by Jane Austen
We’ve got to admit, Mrs. Elton may be one of our favorite characters of all time. The woman is RIDICULOUS. The first thing we learn about her is that she’s got ten thousand pounds in the bank. As we get to know her better, it becomes clear that the most important thing we’ll learn about her is that she’s got ten thousand pounds in the bank. Like Emma, she’s decently wealthy.
Here’s the difference between Emma’s money and Mrs. Elton’s, however: Emma’s money has been in the family for generations. Mrs. Elton’s father made all his money recently. Gasp! That makes her rather vulgar, according to Highbury standards.
We know, we know: Mrs. Elton actually is vulgar. She’s a walking, talking cliché. She wears too much lace, talks too much about her rich brother-in-law, and fawns too much over her husband. C’mon, no one goes around talking about their "caro sposo." (That’s "sweet husband" in Italian, for all you uncultured savages.) Our gag reflexes are kicking in just thinking about it.
The fact that Austen allows her narrator to describe Mrs. Elton through Emma’s opinions of her does force us to align our opinions with Emma’s. See, for example, Emma’s first impression of the dreadful Mrs. E:
[…] the quarter of an hour quite convinced her that Mrs. Elton was a vain woman, extremely well satisfied with herself, and thinking much of her own importance; that she meant to shine and be very superior, but with manners which had been formed in a bad school, pert and familiar; that all her notions were drawn from one set of people, and one style of living; that if not foolish she was ignorant, and that her society would certainly do Mr. Elton no good.
Why should we take Emma’s word for it? Well, our narrator doesn’t give us too many other choices, does she? Fortunately, most "discriminating" characters in the novel seem to agree with Emma. Mr. Knightley can’t stand Mrs. Elton, and Jane Fairfax tries her best to run away whenever she enters the room. We almost wonder if Mrs. Elton serves as a sort of social litmus test: smart and well-mannered characters hate her. If a character is too ignorant or too blind to recognize degrees of good breeding, they won’t. Mr. Woodhouse, for example, lavishes attention on Mrs. Elton just because she’s newly-married. As he says: "Yes: but a young lady—a bride—I ought to have paid my respects to her if possible. It was being very deficient."
Mr. Weston feels pretty much the same way. A pretty woman with a new wedding ring? She’s got to be great! We wish we could agree, but Austen’s narrator seems pretty insistent on pointing out these moments as lapses in the men’s judgment, not in Emma’s.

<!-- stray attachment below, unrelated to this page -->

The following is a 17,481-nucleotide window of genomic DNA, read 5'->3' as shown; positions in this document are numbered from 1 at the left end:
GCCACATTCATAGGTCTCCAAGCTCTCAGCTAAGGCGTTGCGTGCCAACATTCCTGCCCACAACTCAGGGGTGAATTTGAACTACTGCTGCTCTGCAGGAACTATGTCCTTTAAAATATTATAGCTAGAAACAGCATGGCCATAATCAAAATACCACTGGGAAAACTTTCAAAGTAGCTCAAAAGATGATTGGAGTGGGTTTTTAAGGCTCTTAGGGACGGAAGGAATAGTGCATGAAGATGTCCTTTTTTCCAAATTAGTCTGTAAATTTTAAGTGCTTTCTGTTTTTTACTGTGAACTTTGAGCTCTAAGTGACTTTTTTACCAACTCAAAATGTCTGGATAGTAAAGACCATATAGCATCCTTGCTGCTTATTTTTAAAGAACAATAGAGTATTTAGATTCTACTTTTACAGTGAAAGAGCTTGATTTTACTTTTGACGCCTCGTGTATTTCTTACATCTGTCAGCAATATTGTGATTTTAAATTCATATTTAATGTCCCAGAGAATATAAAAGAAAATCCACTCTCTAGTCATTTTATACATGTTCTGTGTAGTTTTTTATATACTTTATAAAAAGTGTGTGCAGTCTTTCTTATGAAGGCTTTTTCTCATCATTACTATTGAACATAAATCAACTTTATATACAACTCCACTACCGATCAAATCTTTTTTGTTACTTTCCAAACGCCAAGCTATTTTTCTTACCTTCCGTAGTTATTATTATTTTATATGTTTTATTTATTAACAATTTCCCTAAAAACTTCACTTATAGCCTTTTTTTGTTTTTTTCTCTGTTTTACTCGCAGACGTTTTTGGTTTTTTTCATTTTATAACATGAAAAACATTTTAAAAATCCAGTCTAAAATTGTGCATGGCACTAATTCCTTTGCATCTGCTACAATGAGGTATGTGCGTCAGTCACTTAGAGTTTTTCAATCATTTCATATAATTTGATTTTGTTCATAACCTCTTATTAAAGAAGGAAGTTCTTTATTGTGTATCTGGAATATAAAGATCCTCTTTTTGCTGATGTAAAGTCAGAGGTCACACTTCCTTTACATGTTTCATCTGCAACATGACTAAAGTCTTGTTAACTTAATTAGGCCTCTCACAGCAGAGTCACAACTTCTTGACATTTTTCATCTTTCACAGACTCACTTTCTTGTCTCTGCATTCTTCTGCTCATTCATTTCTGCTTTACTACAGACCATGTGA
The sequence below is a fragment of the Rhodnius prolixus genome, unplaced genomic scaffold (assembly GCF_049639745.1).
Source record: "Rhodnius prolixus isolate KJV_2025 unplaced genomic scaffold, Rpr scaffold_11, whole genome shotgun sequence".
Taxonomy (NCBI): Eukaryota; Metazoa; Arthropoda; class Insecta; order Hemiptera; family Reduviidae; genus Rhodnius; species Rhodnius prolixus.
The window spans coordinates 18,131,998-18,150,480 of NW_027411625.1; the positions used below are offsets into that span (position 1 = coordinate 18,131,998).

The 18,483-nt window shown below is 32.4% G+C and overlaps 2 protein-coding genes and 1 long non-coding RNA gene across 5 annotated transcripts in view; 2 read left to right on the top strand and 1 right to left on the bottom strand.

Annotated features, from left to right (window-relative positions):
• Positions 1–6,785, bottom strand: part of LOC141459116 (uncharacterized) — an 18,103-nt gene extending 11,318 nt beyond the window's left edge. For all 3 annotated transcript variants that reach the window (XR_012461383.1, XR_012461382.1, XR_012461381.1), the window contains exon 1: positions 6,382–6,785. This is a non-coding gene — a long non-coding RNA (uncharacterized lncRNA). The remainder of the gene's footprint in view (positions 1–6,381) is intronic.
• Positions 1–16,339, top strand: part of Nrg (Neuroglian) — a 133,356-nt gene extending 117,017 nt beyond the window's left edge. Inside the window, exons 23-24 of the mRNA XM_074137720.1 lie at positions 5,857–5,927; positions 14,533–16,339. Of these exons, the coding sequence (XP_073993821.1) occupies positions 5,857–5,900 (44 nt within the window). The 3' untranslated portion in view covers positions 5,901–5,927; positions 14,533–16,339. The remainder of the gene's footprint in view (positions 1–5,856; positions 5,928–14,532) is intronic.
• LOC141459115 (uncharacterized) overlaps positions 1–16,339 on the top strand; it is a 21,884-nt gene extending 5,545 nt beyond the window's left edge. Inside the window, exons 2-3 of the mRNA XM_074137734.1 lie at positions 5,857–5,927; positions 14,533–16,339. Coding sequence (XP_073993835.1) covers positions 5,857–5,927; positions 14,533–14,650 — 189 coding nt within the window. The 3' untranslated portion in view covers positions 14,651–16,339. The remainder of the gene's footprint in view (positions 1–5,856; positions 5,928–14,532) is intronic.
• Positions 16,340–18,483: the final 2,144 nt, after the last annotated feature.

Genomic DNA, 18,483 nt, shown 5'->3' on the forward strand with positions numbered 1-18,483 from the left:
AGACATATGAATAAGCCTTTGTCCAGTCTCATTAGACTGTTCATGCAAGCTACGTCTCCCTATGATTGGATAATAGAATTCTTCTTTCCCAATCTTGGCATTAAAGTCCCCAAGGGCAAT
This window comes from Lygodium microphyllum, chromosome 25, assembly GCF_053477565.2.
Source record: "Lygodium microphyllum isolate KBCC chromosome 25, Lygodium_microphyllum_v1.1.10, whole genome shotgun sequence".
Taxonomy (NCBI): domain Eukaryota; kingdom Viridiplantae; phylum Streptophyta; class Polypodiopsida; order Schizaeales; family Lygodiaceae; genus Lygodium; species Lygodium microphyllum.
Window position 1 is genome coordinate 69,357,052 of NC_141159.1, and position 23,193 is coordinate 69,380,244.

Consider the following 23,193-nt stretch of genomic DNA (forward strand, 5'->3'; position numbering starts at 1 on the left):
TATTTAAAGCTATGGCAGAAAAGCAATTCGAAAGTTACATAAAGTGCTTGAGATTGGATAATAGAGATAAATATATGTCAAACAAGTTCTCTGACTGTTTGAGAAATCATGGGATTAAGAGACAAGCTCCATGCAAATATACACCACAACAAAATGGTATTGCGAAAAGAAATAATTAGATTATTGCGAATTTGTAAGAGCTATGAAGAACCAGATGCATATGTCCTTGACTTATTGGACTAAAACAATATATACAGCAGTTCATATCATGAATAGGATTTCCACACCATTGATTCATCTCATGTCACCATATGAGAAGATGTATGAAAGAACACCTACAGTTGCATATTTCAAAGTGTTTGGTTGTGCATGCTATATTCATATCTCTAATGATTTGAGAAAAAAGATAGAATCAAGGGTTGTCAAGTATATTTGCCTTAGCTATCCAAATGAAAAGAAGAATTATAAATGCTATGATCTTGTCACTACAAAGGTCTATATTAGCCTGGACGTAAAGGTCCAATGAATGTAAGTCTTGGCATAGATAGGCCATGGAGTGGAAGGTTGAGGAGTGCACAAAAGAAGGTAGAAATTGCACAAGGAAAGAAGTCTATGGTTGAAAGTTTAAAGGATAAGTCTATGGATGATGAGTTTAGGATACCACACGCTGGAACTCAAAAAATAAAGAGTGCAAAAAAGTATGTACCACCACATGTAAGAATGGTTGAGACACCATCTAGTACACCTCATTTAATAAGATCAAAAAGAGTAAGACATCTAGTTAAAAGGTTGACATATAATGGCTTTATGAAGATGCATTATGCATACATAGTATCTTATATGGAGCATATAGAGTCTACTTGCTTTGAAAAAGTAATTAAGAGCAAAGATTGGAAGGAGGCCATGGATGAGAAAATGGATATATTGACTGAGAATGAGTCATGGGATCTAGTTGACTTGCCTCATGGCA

More importantly (from a novelistic point of view, anyways), Mrs. Elton is also always mis-quoting famous authors and texts. Here’s her take on a contemporary poem:
"'For when a lady's in the case,
You know all other things give place.'
Now I say, my dear, in our case, for lady, read——mum! a word to the wise.—"
Don’t worry, you’re not supposed to know that this quotation is actually a mis-quotation. After all, that’s what we’re here for! Most of Austen’s contemporary readers, however, would catch on to Mrs. Elton’s blunders. In a novel, any character that misquotes another author has probably earned all the scorn that the author can throw at her. After all, treating literature lightly is one of the things that a good novel just can’t support!
Chattering, gossiping, scheming, and ruthless, Mrs. Elton sweeps into Highbury determined to become its "Lady Patroness." Unfortunately, just about everybody who’s anybody in Highbury (in other words, Emma and Mr. Knightley) see right through all her schemes. Emma quickly becomes outraged at Mrs. Elton’s willingness to talk trash about Mrs. Weston and even Mr. Knightley. Mr. Knightley, in his turn, actually puts up a fight when Mrs. Elton wants to control the party at Donwell Abbey. Jane Fairfax falls prey to Mrs. Elton’s "friendship" largely because she has no other choice: a poor woman can’t really decide who she’s going to hang out with. And, in case we didn’t mention it before, Mrs. Elton doesn’t take no for an answer. In fact, "she was not satisfied with expressing a natural and reasonable admiration—but without solicitation, or plea, or privilege, she must be wanting to assist and befriend her." Remember the time when she fixes up Jane’s future as a governess?
Even though Mr. Elton married her for money, Mrs. Elton actually seems to be in love with her husband. In fact, they get along perfectly – if only because they’ve both got inflated senses of their own self-worth.
Our narrator doesn’t spend too much time making fun of Mrs. Elton – perhaps because she trusts her to make a fool of herself all on her own. Even though mostly everyone despises Mrs. Elton, though, nobody ever excludes her from society or snubs her at balls. Maybe money actually does talk, after all.